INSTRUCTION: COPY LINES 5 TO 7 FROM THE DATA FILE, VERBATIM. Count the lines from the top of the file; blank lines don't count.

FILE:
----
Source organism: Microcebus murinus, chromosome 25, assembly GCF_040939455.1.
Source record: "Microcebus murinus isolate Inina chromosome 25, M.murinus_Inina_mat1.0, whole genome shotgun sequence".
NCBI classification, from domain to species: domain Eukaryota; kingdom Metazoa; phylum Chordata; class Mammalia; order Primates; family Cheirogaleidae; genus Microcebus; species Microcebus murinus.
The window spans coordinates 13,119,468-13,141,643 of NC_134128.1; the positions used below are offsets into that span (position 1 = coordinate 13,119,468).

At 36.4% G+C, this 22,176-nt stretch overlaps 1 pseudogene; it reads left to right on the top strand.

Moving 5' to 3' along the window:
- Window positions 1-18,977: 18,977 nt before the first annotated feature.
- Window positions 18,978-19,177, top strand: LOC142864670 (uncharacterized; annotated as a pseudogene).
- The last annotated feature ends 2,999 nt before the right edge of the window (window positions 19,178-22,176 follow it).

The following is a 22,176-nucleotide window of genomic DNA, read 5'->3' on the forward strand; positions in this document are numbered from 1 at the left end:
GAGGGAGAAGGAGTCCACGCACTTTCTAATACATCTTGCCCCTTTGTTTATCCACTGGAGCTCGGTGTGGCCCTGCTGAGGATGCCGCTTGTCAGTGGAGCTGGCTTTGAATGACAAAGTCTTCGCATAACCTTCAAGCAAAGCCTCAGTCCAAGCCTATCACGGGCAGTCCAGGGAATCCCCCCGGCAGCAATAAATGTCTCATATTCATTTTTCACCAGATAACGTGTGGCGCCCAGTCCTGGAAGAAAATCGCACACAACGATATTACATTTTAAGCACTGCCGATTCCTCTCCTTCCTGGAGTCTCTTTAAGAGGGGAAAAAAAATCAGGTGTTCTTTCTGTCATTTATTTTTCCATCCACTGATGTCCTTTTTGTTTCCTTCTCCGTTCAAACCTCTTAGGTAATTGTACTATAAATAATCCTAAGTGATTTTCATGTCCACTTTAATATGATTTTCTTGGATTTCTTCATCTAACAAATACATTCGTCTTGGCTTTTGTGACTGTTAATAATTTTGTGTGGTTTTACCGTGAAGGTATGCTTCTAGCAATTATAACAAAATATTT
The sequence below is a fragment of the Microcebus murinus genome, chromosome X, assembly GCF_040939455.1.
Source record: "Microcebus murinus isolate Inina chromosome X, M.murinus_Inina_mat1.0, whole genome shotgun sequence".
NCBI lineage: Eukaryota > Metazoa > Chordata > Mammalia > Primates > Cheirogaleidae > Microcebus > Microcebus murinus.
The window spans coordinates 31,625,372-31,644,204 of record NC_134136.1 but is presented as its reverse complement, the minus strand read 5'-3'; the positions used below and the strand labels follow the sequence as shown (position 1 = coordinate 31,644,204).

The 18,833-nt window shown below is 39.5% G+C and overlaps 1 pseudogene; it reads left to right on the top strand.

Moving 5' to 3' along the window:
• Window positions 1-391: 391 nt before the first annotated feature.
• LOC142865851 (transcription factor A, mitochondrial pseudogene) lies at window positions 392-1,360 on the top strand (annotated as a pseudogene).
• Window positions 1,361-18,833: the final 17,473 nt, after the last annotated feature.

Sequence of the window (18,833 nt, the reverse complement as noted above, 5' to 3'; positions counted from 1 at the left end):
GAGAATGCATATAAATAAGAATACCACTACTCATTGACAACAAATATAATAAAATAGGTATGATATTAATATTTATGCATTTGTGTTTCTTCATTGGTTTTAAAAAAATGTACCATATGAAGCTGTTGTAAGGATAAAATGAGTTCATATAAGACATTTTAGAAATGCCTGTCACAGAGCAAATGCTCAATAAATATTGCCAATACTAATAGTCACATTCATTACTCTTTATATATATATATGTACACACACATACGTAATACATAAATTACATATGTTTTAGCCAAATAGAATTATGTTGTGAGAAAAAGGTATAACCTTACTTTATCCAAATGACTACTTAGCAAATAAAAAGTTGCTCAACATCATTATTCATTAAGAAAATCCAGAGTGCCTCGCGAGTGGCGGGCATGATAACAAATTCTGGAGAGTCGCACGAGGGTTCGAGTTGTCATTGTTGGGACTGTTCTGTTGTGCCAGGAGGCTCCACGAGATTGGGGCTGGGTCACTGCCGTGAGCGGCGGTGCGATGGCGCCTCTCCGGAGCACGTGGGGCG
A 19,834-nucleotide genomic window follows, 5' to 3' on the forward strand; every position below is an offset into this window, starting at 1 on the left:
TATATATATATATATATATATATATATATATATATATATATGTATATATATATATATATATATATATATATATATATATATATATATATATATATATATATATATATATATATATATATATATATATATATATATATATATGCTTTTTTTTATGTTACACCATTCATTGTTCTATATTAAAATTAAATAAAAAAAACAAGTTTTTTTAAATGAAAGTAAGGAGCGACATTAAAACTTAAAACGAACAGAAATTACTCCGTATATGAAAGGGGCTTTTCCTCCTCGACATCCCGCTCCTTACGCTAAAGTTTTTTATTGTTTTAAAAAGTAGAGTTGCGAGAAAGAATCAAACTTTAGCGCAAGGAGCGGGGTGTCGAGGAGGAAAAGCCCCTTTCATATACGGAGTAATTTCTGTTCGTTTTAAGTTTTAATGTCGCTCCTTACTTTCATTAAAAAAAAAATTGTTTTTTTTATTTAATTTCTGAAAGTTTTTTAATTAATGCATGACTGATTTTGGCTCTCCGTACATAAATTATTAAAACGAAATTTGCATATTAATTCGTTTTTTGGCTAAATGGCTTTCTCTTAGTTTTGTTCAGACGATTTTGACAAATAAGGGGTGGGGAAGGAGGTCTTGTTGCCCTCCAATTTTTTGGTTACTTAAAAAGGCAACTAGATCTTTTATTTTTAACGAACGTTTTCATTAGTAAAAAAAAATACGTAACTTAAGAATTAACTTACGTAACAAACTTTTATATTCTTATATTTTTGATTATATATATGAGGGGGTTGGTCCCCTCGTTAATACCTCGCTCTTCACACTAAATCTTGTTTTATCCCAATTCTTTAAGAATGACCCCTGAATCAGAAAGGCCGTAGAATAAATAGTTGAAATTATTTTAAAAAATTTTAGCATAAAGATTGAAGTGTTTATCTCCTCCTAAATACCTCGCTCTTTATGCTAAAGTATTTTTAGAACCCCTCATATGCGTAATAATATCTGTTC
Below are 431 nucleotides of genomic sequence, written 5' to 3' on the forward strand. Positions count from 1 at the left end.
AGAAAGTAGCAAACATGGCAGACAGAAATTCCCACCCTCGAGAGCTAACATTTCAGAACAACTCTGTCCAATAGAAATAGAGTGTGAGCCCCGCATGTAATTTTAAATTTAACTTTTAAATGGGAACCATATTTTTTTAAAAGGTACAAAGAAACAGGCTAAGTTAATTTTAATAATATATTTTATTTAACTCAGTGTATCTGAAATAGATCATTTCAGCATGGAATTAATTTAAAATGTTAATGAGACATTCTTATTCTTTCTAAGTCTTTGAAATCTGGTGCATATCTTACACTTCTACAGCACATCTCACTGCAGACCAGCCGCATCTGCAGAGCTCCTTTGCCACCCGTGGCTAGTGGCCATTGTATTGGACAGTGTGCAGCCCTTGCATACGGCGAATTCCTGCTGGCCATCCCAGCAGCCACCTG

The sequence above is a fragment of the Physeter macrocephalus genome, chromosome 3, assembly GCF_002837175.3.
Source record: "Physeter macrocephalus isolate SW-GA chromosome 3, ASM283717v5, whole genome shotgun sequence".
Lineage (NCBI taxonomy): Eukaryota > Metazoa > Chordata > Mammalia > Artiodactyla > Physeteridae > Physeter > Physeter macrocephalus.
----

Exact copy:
At 36.4% G+C, this 22,176-nt stretch overlaps 1 pseudogene; it reads left to right on the top strand.

Moving 5' to 3' along the window:
- Window positions 1-18,977: 18,977 nt before the first annotated feature.